China's President Xi Jinping, far right, and former US Secretary of State Henry Kissinger, left, helped by a Chinese official, walk to a meeting at the Great Hall of the People in Beijing. Photo: Jason Lee / Pool / AFP

President Xi Jinping has reiterated that China wants to reach an initial trade deal with the United States but is “not afraid” to fight back when necessary.

He made his remarks two days after US President Donald Trump complained that Beijing had not made sufficient concessions, making him reluctant to conclude a bargain.

The world’s two biggest economies have been locked in a bruising trade conflict for more than a year, hitting each other with volleys of tariffs on hundreds of billions of dollars worth of goods.

“As we always said we don’t want to start the trade war but we are not afraid,” Xi told former US officials and other foreign dignitaries at a meeting in Beijing’s Great Hall of the People on Friday.

“When necessary we will fight back but we have been working actively to try not to have a trade war,” he told the group, which included former US Secretary of State Henry Kissinger, former US Treasury Secretary Henry Paulson and former Australian Prime Minister Kevin Rudd.

Top trade negotiators spoke on the phone on Saturday in what the Chinese commerce ministry described as “constructive” discussions on a preliminary deal.

China has insisted on a rollback of existing tariffs, which Trump said he has not agreed to.

“We want to work for a phase-one agreement on the basis of mutual respect and equality”

US Congress approval this week of legislation supporting pro-democracy protesters in Hong Kong has also cast a shadow on the negotiations.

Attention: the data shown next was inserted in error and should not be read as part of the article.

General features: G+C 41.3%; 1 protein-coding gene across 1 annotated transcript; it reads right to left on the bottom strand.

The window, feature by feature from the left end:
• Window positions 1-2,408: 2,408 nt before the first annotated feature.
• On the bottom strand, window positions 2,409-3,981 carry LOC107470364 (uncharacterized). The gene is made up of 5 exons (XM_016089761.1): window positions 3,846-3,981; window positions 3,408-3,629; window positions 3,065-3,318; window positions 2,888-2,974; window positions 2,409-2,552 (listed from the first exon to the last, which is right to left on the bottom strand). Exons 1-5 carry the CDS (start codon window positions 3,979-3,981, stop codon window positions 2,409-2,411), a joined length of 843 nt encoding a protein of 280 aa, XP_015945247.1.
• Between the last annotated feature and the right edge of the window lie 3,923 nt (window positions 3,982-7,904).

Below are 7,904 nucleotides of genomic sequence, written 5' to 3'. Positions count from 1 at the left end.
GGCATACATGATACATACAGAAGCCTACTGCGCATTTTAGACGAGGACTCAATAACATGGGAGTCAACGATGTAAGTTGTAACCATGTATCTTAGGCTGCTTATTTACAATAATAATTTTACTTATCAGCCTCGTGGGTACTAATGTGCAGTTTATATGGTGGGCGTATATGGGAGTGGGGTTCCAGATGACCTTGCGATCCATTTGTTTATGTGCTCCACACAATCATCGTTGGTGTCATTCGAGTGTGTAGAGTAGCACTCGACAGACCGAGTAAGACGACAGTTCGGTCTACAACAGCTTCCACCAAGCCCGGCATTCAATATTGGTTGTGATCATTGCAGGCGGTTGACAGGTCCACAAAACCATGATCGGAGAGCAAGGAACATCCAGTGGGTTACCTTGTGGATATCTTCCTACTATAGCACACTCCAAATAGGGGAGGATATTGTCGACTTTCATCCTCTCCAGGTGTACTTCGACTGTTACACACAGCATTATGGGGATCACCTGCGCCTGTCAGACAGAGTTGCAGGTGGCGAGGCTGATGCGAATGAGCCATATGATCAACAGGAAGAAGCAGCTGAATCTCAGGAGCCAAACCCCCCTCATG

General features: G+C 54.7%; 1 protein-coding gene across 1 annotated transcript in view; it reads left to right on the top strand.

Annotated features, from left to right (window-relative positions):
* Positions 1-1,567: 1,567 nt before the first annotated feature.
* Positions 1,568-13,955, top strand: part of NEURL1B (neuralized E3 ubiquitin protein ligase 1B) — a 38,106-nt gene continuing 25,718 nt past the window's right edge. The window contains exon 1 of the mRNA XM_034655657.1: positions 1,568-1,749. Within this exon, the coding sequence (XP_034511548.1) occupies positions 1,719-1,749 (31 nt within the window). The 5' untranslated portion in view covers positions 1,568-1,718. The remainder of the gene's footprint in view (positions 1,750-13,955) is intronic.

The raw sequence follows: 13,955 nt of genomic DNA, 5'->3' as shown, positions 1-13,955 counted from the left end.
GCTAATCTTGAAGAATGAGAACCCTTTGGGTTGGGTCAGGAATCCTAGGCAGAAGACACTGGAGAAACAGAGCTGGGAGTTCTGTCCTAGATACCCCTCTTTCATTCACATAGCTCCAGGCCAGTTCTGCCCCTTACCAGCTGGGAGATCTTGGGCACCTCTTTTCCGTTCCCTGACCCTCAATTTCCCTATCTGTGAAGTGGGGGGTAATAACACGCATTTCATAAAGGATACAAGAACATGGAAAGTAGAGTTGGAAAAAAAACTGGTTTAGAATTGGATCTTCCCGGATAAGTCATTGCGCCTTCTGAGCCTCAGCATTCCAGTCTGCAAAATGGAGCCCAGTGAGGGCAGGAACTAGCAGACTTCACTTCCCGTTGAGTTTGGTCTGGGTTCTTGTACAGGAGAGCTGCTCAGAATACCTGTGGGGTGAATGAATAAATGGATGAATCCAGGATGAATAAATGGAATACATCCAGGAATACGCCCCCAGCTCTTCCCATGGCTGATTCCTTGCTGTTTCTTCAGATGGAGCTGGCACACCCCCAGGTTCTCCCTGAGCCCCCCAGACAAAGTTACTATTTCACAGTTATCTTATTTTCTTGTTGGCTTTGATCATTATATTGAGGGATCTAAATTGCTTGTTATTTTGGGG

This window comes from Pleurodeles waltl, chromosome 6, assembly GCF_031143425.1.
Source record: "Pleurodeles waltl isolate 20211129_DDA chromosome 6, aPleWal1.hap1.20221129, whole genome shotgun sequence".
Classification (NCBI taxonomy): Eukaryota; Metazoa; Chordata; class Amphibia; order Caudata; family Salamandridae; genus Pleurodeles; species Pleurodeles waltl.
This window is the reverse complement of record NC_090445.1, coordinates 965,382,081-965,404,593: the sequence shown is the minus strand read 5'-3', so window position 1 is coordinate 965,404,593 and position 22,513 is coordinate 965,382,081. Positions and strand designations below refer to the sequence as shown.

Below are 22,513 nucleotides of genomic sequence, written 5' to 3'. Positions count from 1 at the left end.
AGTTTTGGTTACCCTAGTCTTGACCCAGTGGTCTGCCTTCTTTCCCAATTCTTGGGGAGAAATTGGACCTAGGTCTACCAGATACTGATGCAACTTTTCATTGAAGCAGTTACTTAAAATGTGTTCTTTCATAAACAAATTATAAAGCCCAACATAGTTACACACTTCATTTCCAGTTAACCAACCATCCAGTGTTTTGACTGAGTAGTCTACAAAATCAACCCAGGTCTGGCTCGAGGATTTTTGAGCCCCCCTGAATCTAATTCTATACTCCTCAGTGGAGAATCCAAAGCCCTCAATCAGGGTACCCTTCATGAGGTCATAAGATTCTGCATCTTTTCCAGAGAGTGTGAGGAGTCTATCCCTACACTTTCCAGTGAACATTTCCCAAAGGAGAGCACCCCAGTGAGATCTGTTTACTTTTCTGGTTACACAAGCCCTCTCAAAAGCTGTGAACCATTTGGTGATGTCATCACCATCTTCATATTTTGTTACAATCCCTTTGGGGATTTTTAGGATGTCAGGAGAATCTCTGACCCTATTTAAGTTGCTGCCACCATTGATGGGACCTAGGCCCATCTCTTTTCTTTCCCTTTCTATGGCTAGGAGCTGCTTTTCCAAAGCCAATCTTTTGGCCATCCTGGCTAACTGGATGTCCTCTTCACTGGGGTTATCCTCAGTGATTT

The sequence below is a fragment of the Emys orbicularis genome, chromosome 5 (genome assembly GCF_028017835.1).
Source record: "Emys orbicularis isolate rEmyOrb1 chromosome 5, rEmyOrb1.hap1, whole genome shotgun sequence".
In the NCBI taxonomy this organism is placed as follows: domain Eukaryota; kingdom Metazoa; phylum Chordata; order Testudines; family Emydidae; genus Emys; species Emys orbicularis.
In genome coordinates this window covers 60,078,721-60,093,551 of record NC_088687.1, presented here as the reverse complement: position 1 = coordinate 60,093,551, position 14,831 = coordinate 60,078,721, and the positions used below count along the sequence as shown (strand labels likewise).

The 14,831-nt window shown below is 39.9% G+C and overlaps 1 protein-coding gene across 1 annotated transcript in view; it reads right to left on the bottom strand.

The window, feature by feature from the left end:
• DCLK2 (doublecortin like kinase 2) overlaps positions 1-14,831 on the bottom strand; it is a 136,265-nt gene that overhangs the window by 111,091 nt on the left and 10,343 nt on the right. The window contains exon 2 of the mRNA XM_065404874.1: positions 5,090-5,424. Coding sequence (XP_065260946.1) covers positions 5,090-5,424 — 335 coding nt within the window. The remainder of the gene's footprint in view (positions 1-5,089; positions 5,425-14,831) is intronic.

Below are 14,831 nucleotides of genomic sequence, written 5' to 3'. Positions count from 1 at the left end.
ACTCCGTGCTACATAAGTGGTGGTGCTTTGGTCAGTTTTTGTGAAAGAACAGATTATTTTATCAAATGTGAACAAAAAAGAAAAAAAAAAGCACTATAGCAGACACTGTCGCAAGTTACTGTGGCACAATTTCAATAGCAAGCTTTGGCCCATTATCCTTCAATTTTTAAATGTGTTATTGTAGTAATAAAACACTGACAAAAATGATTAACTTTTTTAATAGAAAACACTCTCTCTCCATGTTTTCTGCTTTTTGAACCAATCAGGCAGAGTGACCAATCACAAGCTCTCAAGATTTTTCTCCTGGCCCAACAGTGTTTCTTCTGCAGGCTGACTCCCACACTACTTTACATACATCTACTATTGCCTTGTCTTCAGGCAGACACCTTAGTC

“We want to work for a phase-one agreement on the basis of mutual respect and equality,” Xi told the foreign visitors, who were in town for the Bloomberg New Economy Forum.

Earlier in the week, Kissinger warned that an armed conflict could break out between the US and China if they fail to resolve their trade war.

His sober remarks came at a conference in Beijing on the future of the two economic giants.

“If the conflict is permitted to run unconstrained, the outcome could be even worse than it was in Europe,” Kissinger, who was instrumental in normalizing diplomatic relations in the 1970s between Washington and Beijing when he was former President Richard Nixon’s Secretary of State, said on Thursday.

“World War I broke out because of a relatively minor crisis … and today the weapons are more powerful,” the 96-year-old added.

China and the US have been caught in a trade dispute for 18 months, with the two sides struggling to reach an agreement despite 14 rounds of talks. Tensions have also been running high on the diplomatic front.

Beijing has lashed out at Washington over US naval operations in the disputed South China Sea, while the US has heavily criticized China’s policy of the mass detention of ethnic Uighurs. Capital Hill has also voiced support for the pro-democracy movement in Hong Kong, with protests entering a sixth month.

“China is a major economic country. And so are we,” Kissinger said. “And so we are bound to step on each other’s toes all over the world.”

– additional reporting AFP

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